One movie that got the music right is Almost Famous; Cameron Crowe was smart to base it around a fictional band. Billy Crudup and Jason Lee are really good and really convincing, but that’s because you weren’t sitting there thinking, “They don’t really look much like Page and Plant or Mick and Keith or whoever.” Crowe got the feel right—which makes sense, because he was there—by creating characters for his story. Well, there was Lester Bangs, played by none other than Philip Seymour Hoffman. Good warmup for Capote, huh?

But most movies that purport to be about rock music are so far off the mark that you can’t help but shudder at them. The reason, I think, is that movies cost so much and go through so much demographic analysis that even the good ones are made the same way the worst, blandest music is made. Films are never spontaneous. They can’t be. The really troubling thing, though, is the way the filmic version of a person seems more vivid and real than the actual person, and even sort of replaces that person in the collective memory.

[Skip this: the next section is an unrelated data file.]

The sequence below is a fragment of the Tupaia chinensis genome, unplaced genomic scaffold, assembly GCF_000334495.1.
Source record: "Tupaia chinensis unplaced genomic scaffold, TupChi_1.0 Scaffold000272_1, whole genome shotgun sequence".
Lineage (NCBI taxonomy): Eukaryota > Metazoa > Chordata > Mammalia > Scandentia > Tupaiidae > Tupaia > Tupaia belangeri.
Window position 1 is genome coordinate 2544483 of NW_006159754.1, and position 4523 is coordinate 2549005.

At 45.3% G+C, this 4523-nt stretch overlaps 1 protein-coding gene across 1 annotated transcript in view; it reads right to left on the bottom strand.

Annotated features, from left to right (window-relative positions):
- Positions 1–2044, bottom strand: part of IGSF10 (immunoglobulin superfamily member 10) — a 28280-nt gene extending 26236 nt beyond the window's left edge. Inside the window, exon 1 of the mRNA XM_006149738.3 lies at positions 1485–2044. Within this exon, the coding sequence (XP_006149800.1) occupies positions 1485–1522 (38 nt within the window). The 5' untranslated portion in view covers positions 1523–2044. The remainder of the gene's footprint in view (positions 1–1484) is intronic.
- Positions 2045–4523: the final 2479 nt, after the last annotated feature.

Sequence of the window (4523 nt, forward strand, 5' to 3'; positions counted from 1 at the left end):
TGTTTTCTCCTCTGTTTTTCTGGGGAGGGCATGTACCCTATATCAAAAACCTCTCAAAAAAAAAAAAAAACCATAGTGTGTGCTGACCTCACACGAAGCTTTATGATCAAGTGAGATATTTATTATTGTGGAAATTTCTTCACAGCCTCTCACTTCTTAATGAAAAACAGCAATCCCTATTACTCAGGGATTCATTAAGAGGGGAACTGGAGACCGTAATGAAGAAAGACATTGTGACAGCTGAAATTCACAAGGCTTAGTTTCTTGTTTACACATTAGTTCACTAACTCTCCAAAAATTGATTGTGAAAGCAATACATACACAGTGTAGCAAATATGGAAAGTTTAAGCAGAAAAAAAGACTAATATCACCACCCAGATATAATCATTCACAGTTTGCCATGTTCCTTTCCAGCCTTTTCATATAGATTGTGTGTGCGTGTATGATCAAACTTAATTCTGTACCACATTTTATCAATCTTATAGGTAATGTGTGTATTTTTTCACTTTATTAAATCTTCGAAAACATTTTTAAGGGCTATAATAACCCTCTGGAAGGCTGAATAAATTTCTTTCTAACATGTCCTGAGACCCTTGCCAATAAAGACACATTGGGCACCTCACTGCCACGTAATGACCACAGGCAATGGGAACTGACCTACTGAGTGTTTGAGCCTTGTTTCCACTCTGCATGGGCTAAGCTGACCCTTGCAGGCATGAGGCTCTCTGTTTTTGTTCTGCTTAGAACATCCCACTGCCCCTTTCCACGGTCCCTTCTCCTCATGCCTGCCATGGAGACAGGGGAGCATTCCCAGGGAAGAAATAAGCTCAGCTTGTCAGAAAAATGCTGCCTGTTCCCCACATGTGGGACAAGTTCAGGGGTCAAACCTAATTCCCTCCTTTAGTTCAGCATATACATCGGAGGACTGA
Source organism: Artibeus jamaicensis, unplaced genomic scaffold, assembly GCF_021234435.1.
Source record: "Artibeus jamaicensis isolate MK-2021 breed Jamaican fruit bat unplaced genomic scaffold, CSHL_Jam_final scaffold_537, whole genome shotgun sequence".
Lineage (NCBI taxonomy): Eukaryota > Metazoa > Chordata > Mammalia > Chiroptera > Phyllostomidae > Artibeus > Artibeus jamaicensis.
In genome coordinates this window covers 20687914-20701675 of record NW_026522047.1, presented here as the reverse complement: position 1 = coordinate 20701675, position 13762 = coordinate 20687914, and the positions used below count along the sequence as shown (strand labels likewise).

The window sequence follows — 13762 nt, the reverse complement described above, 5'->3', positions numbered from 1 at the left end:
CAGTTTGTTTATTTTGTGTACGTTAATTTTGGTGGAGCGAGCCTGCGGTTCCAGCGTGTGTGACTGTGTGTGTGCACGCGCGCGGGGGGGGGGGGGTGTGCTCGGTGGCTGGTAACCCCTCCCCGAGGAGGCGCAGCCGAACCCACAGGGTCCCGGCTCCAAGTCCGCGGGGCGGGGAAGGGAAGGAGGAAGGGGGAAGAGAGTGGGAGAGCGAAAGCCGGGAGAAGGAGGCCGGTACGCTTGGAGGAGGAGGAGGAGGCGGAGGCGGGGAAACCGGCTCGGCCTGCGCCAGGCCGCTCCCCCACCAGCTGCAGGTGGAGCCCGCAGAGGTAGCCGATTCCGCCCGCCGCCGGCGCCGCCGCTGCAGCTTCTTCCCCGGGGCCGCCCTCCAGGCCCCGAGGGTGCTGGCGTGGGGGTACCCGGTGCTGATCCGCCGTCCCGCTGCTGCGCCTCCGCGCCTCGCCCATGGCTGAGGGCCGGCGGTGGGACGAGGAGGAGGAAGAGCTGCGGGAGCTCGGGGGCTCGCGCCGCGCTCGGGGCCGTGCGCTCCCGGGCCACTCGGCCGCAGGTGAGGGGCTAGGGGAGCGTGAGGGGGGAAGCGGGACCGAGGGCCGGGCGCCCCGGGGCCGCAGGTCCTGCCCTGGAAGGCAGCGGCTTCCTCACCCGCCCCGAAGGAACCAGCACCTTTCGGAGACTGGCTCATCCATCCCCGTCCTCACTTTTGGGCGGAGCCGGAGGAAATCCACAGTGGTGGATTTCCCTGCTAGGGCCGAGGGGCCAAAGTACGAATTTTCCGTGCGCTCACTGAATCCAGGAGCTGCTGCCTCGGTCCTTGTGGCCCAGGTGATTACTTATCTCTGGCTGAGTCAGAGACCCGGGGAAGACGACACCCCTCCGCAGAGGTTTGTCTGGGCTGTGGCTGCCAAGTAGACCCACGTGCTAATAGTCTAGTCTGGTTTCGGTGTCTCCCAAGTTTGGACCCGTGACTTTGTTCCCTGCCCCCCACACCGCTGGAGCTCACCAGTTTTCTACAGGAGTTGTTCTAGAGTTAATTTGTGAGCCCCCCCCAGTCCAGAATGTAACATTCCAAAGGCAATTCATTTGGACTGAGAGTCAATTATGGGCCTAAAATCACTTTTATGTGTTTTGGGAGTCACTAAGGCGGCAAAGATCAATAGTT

Take this Moon bio, for instance. If you center on Moon, then you’ve already whiffed on the dynamic that made the Who one of the truly great rock bands. Pete Townshend was the bona fide creative genius of the Who, his vision realized by the varied gifts of Moon, Roger Daltrey and John Entwistle. If you ignore the story of the band, picking up on Moon’s late-’70s misadventures with Ringo and Nilsson in L.A. and London, then what’s the point? You have a bloated, drunken former drummer who takes too many pills and dies. Either way, millions of people are going to see 43-year-old Mike Myers as Keith Moon forever after that. Just as my daughters came home from the theater thinking Johnny Cash was a moody, slim-hipped Joaquin Phoenix.